We are also very pleased to host today an op-ed on the French National Committee for Digital Ethics (FNCDE) by Claude Kirchner, emeritus research director at INRIA and Director of the FNCDE. Following a request by the French prime minister, the FNCDE was created in November 2019 and is composed of 27 members from different disciplines: from IT specialists working in public or private research to philosophers, medical doctors, lawyers and members of civil society. The committee has already been commissioned by the Prime Minister to issue opinions on the ethical issues arising from three specific topics of digital applications using machine learning: 1) Conversational agents (chatbots); 2) Autonomous cars; and 3) Medical diagnosis and health AI.
A third article, written by the Chair’s member Camille Dubedout, a joint PhD candidate at Université Grenoble-Alpes and at the French National Cybersecurity Agency (ANSSI), focuses on the “Safe City” project initiated in the southern French city of Nice. The municipality intends to transform Nice into a model of “Safe city”, through the deployment of AI solutions and, especially, facial recognition technologies. In order to achieve this, the City has planned a series of facial recognition tests in real-time conditions. Interestingly, these trials are also testing the tolerance of the French Data Protection Authority (CNIL). Indeed, CNIL has expressed great concerns over the compatibility of one of these “experiments” (deployed in French High Schools) with the GDPR – leading to a discontinuation of the “experiment” and to some ferocious attacks against the French DPA by the City’s Mayor and a few other politicians involved in this project.
We are also hosting today two contributions from our research fellows Katia Bouslimani and Mathias Becuywe, following the participation of our Chair in CPDP 2020, which was dedicated to “Data Protection and Artificial Intelligence”.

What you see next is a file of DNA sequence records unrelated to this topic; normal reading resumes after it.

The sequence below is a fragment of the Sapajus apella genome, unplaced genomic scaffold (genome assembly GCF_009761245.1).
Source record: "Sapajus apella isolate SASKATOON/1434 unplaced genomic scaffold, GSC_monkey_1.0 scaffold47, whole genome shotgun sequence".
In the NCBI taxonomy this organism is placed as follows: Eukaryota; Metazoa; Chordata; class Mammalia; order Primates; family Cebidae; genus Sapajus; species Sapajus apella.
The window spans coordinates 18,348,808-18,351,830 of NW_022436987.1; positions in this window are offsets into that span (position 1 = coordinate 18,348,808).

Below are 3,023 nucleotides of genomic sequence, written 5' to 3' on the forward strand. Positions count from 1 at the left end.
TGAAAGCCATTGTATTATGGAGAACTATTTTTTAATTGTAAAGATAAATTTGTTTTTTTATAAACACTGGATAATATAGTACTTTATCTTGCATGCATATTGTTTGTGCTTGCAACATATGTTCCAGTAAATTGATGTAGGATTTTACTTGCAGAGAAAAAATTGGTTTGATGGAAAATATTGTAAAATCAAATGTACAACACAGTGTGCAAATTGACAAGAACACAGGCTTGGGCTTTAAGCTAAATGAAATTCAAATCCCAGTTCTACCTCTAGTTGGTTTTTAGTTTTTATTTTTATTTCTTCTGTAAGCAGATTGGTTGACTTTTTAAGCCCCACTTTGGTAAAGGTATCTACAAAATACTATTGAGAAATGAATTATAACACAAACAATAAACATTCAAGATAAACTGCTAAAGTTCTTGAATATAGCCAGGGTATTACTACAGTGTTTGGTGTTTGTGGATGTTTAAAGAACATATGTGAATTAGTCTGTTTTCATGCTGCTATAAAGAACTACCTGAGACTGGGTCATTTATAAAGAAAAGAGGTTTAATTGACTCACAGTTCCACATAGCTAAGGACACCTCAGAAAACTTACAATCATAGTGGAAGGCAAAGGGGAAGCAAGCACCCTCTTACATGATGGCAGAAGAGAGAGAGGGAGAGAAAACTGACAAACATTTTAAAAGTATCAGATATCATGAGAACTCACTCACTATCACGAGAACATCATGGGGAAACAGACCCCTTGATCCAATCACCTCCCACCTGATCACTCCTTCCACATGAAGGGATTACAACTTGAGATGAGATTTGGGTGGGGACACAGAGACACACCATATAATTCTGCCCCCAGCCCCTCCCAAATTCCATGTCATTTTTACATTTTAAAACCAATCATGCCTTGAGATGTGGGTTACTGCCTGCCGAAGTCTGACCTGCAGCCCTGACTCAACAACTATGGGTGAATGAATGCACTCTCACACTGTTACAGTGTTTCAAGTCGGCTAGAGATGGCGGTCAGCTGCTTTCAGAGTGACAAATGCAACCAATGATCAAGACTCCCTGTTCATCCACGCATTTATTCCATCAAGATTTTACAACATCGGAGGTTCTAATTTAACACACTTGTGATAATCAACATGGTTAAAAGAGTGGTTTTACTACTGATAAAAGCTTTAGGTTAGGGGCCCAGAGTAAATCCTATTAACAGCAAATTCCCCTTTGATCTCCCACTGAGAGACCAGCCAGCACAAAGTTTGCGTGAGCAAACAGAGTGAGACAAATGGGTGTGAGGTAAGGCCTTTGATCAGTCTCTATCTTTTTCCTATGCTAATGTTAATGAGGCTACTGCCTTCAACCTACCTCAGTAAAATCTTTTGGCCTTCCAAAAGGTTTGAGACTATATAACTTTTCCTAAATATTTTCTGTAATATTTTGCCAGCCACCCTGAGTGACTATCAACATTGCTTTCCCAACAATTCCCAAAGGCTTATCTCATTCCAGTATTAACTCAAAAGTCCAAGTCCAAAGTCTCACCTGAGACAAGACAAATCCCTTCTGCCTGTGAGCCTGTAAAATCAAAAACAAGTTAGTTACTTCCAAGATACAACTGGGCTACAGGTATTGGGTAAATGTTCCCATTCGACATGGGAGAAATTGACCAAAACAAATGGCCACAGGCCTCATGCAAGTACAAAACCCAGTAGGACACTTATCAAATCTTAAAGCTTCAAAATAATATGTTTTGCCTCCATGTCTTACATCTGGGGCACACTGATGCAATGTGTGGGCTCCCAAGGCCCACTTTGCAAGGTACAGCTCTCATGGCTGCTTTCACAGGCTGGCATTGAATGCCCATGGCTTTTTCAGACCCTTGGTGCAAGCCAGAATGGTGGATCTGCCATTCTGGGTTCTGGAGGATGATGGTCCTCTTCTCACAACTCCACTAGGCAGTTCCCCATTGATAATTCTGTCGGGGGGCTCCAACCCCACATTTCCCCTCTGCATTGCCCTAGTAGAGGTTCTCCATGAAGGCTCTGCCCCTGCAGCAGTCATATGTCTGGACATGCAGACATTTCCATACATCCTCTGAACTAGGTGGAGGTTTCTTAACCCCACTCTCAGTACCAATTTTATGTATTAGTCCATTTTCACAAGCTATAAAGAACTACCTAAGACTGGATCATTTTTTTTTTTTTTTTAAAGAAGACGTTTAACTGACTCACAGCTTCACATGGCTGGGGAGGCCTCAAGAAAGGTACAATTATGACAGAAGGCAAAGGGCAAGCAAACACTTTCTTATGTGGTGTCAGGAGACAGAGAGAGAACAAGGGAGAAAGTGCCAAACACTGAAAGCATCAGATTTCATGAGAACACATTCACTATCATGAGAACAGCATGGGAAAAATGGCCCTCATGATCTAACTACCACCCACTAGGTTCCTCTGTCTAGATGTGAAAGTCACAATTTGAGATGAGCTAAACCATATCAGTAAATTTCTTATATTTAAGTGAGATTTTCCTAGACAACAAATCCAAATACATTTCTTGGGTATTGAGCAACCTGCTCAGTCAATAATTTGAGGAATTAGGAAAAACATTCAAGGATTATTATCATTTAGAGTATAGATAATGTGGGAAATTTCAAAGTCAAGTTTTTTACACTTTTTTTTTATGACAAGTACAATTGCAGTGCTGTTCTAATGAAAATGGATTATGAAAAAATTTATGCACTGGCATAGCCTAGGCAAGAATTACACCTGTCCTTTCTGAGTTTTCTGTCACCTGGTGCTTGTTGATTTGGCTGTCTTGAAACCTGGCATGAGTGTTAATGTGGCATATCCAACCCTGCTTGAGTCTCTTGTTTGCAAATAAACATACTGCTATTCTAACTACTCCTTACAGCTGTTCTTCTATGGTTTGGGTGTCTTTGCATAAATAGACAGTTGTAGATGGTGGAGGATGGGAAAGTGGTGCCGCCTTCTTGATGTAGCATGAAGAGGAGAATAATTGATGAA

The first paper presents some key takeaways of a CPDP panel discussing the important issue of secondary uses of health data, i.e. the re-use of data for another purpose that the one for which it was originally collected. These highlights include issues such as the role of consent in health AI, the issue of de/re-identification or an interesting discussion on who is benefiting from secondary uses of health data.
The second paper presents a report on another very interesting CPDP panel which focused on the use of FRTs in the United Kingdom. This panel discussed particularly interesting issues such as the following: Is there an appropriate legal basis for the different uses of FRTs by the police? What are/should be the safeguards in these cases? Is there a truly comprehensible review of who is using facial recognition and for what exact purposes? And what about the major issue of transparency?
* Thanks to The Beatles for their help!
These statements are attributable only to the author, and their publication here does not necessarily reflect the view of the other members of the AI-Regulation Chair or any partner organizations.
This work has been partially supported by MIAI @ Grenoble Alpes, (ANR-19-P3IA-0003)